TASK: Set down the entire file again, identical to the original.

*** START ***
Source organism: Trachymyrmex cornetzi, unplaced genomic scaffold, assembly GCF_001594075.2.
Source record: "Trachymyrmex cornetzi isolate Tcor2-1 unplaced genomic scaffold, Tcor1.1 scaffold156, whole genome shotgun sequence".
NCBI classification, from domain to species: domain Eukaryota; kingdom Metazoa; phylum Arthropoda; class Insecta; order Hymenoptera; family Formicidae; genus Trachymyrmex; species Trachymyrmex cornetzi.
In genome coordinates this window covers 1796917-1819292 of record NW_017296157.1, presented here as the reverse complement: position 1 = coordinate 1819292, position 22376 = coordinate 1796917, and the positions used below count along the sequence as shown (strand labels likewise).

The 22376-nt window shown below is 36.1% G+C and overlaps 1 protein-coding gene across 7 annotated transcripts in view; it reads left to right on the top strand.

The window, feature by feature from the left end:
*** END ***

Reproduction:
Source organism: Trachymyrmex cornetzi, unplaced genomic scaffold, assembly GCF_001594075.2.
Source record: "Trachymyrmex cornetzi isolate Tcor2-1 unplaced genomic scaffold, Tcor1.1 scaffold156, whole genome shotgun sequence".
NCBI classification, from domain to species: domain Eukaryota; kingdom Metazoa; phylum Arthropoda; class Insecta; order Hymenoptera; family Formicidae; genus Trachymyrmex; species Trachymyrmex cornetzi.
In genome coordinates this window covers 1796917-1819292 of record NW_017296157.1, presented here as the reverse complement: position 1 = coordinate 1819292, position 22376 = coordinate 1796917, and the positions used below count along the sequence as shown (strand labels likewise).

The 22376-nt window shown below is 36.1% G+C and overlaps 1 protein-coding gene across 7 annotated transcripts in view; it reads left to right on the top strand.

The window, feature by feature from the left end: